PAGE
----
Opponents of extremism stage Indonesian rallies
Thousands gather in Jakarta and elsewhere in show of force to back secular constitution
Thousands of Indonesians participate in rally in Jakarta protesting against extremism. (ucanews.com photo)
An estimated 3,000 people took to the streets of Jakarta on Nov. 19, in a show of unity against Muslim hardliners and ethnic discrimination.
Similar rallies were also held across the country, including in Catholic majority East Nusa Tenggara province, against what they claimed were efforts by militant groups to undermine the country’s secular constitution.
The rallies follow a large protest by hard-line Muslim groups on Nov. 4, demanding the arrest of Jakarta’s Christian Governor, Basuki Tjahaja Purnama — popularly known as Ahok — for alleged blasphemy, which also saw Chinese owned shops attacked and looted.
The gatherings also follow the bombing of a Protestant church in East Kalimantan province on Nov. 18, which killed a two-year-old child and injured three others.
Both events sparked fears in Indonesia that religious minorities and the ethnic Chinese community were being targeted by hardliners.
Nia Sjarifudin, coordinator of activist group Unity and Diversity National Alliance, said the protests were not politically motivated but an expression of public concern over a rise in militancy in Indonesia.
"Through these activities, we want to assure those who perceive themselves as a minority, that they are not alone," Sjarifudin said.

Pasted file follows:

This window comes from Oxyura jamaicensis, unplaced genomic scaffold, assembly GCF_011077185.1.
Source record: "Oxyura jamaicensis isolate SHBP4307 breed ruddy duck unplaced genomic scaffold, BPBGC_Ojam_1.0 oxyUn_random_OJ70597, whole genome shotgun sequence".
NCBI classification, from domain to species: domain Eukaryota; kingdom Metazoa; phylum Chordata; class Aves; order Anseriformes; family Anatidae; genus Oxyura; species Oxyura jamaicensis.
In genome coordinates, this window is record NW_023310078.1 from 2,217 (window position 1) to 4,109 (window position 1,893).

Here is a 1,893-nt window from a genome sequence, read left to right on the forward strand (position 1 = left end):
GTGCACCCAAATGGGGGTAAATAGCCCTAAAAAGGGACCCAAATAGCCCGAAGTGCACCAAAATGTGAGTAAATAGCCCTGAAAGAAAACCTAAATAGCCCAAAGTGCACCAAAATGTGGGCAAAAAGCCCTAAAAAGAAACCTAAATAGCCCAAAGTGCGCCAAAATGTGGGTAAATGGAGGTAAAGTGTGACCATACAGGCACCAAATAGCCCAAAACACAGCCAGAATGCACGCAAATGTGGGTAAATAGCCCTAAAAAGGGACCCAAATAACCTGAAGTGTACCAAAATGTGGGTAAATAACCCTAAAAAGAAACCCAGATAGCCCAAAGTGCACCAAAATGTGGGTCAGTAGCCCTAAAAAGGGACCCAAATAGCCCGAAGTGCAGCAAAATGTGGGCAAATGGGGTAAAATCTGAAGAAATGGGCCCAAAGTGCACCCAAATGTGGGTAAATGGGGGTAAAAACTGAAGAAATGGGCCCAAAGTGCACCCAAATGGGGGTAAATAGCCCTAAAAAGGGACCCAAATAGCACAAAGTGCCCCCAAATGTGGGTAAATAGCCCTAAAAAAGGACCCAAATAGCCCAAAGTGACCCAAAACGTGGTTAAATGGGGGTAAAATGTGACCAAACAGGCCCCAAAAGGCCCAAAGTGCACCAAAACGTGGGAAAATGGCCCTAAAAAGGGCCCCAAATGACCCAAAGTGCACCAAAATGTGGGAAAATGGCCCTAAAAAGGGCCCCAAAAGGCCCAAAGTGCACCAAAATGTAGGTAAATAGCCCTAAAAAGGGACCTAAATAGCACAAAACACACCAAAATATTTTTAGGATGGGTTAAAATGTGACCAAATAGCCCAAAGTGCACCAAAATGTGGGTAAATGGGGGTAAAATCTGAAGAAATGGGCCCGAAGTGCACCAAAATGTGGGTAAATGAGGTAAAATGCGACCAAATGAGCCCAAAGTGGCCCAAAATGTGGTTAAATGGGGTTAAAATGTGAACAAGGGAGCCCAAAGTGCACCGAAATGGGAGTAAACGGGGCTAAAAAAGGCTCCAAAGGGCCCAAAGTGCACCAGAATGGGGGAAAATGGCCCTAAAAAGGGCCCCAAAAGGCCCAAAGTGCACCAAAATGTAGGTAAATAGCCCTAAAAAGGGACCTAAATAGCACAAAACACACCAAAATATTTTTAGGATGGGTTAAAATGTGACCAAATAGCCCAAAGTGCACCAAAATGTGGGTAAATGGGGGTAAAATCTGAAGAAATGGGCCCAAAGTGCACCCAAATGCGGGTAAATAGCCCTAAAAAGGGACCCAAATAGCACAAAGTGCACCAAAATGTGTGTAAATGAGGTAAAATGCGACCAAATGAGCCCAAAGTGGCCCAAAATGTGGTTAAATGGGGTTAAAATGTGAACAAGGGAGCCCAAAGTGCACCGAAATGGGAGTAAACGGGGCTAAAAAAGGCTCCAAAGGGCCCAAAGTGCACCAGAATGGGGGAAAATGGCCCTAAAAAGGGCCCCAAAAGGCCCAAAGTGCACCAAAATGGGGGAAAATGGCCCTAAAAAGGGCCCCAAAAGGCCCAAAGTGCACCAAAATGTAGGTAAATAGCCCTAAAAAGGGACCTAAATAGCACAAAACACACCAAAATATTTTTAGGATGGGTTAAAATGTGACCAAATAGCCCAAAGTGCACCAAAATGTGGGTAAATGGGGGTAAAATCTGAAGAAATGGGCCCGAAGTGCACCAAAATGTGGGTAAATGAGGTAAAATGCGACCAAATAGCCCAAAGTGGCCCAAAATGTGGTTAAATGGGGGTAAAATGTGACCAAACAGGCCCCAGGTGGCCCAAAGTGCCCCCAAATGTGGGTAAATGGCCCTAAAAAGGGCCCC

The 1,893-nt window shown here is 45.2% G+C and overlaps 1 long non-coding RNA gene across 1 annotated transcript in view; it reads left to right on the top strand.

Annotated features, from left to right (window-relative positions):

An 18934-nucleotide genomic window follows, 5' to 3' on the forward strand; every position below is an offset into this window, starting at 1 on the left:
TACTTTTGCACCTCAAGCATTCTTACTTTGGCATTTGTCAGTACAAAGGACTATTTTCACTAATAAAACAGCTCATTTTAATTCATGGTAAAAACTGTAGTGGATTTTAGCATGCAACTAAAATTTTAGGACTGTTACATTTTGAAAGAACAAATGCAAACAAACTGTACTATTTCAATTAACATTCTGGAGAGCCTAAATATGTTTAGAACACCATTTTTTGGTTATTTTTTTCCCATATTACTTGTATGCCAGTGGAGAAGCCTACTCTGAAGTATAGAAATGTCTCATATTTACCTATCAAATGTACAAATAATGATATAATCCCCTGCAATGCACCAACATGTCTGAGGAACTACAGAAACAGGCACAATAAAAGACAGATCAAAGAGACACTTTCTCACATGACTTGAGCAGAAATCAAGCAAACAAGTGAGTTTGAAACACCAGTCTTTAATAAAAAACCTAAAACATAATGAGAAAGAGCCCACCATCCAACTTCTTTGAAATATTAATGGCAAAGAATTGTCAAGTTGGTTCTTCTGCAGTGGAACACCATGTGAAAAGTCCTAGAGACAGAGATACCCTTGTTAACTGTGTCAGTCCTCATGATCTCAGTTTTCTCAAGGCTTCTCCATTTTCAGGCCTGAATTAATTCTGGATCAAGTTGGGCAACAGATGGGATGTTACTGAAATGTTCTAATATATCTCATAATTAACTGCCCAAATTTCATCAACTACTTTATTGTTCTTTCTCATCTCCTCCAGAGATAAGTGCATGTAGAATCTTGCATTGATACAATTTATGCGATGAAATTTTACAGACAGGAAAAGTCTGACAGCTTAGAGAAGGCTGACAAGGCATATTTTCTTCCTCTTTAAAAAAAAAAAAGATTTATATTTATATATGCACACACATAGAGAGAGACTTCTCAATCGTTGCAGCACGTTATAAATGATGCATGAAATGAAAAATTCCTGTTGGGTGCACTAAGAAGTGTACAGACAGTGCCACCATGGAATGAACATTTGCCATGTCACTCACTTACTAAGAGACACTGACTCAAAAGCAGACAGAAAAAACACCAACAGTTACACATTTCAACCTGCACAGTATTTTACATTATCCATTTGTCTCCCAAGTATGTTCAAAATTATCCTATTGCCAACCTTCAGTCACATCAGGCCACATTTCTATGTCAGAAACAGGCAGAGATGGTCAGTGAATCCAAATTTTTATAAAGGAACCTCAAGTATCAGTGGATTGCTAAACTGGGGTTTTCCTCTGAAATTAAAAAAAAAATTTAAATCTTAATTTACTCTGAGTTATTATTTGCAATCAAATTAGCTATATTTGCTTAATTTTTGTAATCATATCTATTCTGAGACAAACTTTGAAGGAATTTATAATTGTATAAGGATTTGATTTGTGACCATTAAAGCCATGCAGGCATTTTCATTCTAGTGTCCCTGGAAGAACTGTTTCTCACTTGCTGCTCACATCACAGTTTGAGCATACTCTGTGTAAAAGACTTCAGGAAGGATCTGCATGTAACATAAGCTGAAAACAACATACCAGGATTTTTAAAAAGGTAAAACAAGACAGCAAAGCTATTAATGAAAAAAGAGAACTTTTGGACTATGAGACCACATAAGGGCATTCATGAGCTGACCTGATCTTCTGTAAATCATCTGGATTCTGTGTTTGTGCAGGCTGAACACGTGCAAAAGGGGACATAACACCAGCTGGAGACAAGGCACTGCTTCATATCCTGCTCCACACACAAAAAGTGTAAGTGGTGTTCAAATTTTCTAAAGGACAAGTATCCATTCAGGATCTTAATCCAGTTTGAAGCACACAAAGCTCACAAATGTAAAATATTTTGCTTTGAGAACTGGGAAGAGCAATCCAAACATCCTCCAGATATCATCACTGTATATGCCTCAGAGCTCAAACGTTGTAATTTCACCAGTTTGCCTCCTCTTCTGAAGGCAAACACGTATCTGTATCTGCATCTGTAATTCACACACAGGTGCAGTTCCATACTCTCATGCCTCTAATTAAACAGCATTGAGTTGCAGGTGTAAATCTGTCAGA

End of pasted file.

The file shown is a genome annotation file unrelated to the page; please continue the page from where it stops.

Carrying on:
"The state accommodates, guards, and protects them," she said.
Charles Lelu Umbu Sogar Ame Talu, a Franciscan seminarian joined the rally along with 32 fellow seminarians.
The threat to Indonesian unity by extremist groups is serious and everyone must not stay silent, he said.
"We must fight against them," he said.
According to a survey released in August by the Wahid Foundation, an organization that promotes religious harmony, and the Indonesian Survey Institute, about 12 million Indonesians have hard-line views or have the potential to commit extremist acts.
Media reports have said about 2 million of them are supporters of the so-called Islamic State group.
Police believe some of these supporters were behind bombing of the Protestant church.
Nong Mahmada, one of the organizers of the rally in Jakarta said the gathering was intended to remind people that Indonesia has a diverse ethnic, cultural, religious and racial background.
"No group can impose [ideology] on other groups, especially if it is through violence," he said.
The ideology of Pancasila (Five Principles), enshrined in its constitution, has been the bonding power of Indonesia’s cultural and religious diversity since the country gained independence 71 years ago.
"We must speak out against any movement or group that aims to impose radical or religious beliefs," Mahmada said.
Peter Wersun of the Community of Sant'Egidio said Indonesia’s independence was gained through the blood of heroes, who came from different religious and racial backgrounds.
"These heroes fought for independence, and now we need to maintain it," he said.
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